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11 Keys to Mastering Difficult Conversations

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https://www.psychologytoday.com/intl/blog/feeling-it/201707/11-keys-mastering-difficult-conversations

psychologytoday.com

11 Keys to Mastering Difficult Conversations
As a happiness and workplace well-being researcher, I hear these questions all the time: What's the best way to master difficult conversations? How can we give feedback with a good outcome? After all, such talks are inevitable, at home and at work.

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More Positive Than Negative Feedback

High-performing organizations deliver roughly five times as many positive statements (supportive, appreciative, encouraging) as negative ones (critical, disapproving, contradictory). That’s because...

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Focus On The Positive Parts

We tend to focus on giving employees critical feedback. But, by focusing on their weaknesses, we only create competence. By focusing on their strengths, we create excellence.

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Emphasize Collaboration

Be objective when you speak about a negative event. Rather than placing blame or evaluating the problematic situation, describe it and its consequences, and suggest acceptable alternatives.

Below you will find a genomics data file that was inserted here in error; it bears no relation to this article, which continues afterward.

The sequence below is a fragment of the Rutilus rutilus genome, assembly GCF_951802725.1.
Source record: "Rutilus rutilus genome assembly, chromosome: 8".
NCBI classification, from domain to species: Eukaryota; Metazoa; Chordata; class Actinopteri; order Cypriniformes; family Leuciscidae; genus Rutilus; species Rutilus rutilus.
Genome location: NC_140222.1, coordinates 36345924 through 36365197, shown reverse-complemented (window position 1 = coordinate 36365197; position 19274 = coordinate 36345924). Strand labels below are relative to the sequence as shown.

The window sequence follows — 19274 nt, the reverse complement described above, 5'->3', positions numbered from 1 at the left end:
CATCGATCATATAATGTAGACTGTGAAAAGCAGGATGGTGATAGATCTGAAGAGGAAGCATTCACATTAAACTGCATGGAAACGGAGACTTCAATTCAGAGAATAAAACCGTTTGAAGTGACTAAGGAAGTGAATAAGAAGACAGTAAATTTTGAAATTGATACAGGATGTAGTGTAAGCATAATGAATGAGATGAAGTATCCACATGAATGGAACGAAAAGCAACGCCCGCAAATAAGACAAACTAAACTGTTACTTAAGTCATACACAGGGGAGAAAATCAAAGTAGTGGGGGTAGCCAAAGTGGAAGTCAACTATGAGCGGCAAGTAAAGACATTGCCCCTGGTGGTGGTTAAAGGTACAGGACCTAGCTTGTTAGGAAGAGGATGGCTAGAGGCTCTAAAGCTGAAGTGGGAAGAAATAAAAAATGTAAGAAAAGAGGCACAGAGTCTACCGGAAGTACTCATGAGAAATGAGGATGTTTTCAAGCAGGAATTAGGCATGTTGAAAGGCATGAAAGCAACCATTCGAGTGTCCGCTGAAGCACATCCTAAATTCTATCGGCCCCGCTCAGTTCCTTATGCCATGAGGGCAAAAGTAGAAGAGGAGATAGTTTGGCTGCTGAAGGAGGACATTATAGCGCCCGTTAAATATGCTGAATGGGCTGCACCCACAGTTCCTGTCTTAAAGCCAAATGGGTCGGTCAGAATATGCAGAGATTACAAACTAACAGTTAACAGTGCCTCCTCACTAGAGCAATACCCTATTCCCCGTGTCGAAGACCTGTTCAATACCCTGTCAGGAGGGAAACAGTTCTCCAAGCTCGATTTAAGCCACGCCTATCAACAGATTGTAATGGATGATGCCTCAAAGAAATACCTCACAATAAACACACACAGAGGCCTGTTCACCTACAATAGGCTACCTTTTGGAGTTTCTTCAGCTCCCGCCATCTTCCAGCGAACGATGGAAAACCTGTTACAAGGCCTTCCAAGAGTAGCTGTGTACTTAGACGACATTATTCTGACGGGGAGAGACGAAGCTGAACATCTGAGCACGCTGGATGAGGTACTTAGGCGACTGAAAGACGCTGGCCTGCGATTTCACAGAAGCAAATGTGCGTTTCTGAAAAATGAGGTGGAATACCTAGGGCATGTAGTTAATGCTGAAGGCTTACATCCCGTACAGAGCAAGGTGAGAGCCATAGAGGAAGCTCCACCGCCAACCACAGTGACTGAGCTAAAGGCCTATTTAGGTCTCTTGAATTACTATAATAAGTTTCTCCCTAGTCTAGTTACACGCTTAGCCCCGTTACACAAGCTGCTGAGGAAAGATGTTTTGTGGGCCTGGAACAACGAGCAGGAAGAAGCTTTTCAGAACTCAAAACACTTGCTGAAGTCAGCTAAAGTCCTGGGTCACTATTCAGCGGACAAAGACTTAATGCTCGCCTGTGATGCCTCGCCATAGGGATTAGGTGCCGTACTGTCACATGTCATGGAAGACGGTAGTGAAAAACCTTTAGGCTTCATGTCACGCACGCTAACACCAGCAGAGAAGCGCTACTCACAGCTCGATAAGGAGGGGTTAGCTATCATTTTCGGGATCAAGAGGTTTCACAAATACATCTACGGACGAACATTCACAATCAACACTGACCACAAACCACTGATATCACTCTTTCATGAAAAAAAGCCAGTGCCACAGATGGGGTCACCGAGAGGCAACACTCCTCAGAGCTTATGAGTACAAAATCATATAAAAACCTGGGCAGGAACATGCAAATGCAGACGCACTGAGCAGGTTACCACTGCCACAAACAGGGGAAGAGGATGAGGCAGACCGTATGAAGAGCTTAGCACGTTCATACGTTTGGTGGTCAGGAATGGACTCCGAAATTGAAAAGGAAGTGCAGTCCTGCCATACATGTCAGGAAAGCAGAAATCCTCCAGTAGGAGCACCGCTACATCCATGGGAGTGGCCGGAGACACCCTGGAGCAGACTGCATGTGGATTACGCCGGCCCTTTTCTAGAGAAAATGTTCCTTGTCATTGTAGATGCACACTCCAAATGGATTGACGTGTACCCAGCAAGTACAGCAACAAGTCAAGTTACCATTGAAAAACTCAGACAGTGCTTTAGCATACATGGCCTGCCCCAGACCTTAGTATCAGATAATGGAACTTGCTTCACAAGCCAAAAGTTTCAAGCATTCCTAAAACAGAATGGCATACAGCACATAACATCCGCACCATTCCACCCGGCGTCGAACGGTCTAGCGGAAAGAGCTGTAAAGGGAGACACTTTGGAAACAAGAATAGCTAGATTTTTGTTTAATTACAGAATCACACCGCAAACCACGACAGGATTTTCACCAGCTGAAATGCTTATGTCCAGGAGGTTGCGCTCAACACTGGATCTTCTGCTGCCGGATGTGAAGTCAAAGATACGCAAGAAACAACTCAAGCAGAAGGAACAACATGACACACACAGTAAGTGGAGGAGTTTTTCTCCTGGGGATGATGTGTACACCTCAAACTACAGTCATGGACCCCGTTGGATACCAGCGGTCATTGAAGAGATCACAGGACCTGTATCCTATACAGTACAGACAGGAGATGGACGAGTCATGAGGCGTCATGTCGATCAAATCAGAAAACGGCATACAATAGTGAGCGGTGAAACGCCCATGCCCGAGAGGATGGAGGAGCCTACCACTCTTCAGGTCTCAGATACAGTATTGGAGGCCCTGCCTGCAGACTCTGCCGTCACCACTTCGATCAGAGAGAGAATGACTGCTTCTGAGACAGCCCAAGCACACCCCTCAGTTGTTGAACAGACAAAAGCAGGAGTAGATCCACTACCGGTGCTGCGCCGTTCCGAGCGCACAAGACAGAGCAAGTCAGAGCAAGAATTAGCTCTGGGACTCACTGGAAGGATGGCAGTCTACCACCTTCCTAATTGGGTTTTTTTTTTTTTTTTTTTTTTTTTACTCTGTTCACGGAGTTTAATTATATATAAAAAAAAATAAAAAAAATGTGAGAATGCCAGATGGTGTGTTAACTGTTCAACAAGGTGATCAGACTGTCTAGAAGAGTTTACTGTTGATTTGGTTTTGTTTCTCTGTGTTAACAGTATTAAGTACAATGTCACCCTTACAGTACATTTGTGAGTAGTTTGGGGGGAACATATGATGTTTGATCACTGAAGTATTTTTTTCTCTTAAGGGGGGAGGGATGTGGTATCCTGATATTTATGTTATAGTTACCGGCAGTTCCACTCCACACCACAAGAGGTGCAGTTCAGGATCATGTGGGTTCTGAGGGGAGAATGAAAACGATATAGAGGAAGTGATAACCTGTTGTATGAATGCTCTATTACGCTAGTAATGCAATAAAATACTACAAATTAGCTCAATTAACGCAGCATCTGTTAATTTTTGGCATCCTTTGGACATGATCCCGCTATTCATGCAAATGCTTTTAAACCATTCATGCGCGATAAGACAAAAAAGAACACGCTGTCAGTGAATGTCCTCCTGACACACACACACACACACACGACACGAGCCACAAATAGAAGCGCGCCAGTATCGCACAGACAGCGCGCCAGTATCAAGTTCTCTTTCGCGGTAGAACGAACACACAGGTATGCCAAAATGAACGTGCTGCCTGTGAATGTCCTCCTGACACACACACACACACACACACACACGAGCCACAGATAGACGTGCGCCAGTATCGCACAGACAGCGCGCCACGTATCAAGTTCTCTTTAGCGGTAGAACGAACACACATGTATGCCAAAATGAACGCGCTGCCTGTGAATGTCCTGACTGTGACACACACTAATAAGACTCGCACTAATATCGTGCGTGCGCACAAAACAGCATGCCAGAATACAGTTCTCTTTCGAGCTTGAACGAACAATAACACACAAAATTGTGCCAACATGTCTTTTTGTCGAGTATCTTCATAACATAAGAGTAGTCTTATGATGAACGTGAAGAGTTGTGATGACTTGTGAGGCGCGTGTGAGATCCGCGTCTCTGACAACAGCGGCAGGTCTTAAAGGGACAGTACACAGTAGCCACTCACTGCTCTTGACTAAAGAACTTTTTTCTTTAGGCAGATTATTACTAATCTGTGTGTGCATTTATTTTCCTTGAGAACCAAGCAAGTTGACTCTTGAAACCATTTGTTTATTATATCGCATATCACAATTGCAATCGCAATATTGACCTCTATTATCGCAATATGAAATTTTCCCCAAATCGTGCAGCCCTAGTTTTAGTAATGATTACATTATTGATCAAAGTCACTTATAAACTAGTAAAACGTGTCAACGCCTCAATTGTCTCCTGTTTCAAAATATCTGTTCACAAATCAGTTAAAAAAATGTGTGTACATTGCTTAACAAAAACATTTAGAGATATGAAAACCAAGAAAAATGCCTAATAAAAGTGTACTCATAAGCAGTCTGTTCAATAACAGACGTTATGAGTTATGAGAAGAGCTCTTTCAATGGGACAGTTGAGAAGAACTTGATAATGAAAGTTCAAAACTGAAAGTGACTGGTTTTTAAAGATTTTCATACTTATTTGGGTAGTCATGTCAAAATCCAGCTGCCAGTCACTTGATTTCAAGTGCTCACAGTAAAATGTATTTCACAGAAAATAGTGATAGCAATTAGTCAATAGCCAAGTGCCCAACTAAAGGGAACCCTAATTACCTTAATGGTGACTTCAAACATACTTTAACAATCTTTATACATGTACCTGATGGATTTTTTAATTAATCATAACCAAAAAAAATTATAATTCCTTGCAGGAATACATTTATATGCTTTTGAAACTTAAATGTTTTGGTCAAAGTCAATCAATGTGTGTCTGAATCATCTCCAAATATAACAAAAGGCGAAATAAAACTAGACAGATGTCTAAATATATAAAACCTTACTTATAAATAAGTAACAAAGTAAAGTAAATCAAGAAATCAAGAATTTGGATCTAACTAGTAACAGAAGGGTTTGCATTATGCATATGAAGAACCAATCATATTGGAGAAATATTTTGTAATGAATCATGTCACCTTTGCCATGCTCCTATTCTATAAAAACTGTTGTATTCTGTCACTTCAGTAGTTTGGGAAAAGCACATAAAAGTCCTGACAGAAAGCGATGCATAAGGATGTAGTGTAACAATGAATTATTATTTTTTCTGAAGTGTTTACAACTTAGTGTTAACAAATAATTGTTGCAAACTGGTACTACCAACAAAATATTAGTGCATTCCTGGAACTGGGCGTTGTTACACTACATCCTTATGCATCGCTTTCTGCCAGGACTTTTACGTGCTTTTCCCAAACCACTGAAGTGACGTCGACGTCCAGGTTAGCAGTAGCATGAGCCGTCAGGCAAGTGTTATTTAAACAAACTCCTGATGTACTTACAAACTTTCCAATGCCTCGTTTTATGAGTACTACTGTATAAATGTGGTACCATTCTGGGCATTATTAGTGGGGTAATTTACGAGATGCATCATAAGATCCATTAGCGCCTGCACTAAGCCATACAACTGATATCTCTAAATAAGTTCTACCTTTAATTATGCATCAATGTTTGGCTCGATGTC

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Be Aware Of Your Facial Expression

Someone’s smile activates the smile muscles in your own face, while their frown activates your frown muscles. We can discern whether someone is smiling even if we can’t see them.

Your smile i...

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Maintain Eye Contact

You can predictably determine someone’s emotions from their gaze. Eye contact is the crucial first step for resonance, or a person’s ability to read someone else’s emotions.

Make and m...

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Control Your Voice

We are acutely aware of the voices of people we consider important, and the way we feel about another person shifts the way we speak. The tone of our voice, more than the words themselves, can g...

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Take An Easy Posture

The way you sit — slumped or sitting tall, arms open or crossed — transmits a message. Having your chest open, arms uncrossed, making sure to keep nodding, smiling, and vocalizing (saying things...

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Breathe

Stress or anger makes us breathe quickly and shallowly, and when tired or exasperated, we are more likely to sigh. Similarly, we may feel annoyance coming from someone who sighs a lot.

Bef...

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9. Pay Attention

Our minds often wander and we're not present in the moment, with the people in front of us. 

When you are not fully present, you are less likely to hear, understand and respond skillf...

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Be Authentic

According to research, when dealing with people who are not authentic, we often walk away feeling uncomfortable or manipulated and our blood pressure rises.